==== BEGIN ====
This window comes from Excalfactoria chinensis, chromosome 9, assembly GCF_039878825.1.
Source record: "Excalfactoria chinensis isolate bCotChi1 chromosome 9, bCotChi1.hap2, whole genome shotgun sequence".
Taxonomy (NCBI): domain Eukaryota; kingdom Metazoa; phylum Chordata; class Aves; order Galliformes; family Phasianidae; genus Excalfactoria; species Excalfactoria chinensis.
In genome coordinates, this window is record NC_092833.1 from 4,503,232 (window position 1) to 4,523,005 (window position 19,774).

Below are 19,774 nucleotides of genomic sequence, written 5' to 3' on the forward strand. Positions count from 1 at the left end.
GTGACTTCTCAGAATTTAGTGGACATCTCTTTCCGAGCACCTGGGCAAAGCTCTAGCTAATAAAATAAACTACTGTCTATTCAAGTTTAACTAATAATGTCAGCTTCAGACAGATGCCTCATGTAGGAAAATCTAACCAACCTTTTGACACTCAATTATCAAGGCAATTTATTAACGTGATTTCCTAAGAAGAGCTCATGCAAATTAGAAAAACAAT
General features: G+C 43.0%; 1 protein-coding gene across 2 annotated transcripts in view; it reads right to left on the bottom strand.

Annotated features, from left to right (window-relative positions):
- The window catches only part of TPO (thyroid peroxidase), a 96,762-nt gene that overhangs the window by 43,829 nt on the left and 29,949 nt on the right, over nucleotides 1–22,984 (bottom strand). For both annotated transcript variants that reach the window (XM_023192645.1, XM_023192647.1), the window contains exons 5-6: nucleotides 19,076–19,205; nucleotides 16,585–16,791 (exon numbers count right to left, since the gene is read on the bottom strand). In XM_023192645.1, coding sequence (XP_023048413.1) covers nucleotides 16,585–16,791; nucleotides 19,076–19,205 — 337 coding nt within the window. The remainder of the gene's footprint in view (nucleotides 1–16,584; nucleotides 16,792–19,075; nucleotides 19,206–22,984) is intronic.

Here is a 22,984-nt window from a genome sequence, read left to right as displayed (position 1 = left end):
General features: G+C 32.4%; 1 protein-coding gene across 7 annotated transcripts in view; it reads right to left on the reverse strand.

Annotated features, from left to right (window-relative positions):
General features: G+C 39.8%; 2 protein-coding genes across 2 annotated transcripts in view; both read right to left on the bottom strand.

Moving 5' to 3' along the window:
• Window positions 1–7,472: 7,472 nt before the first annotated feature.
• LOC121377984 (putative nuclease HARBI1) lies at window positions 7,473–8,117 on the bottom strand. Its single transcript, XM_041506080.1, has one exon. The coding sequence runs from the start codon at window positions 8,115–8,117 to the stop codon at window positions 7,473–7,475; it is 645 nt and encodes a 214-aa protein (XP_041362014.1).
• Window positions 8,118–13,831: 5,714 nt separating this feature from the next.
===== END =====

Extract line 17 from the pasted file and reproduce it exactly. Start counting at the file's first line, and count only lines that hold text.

• Window positions 8,118–13,831: 5,714 nt separating this feature from the next.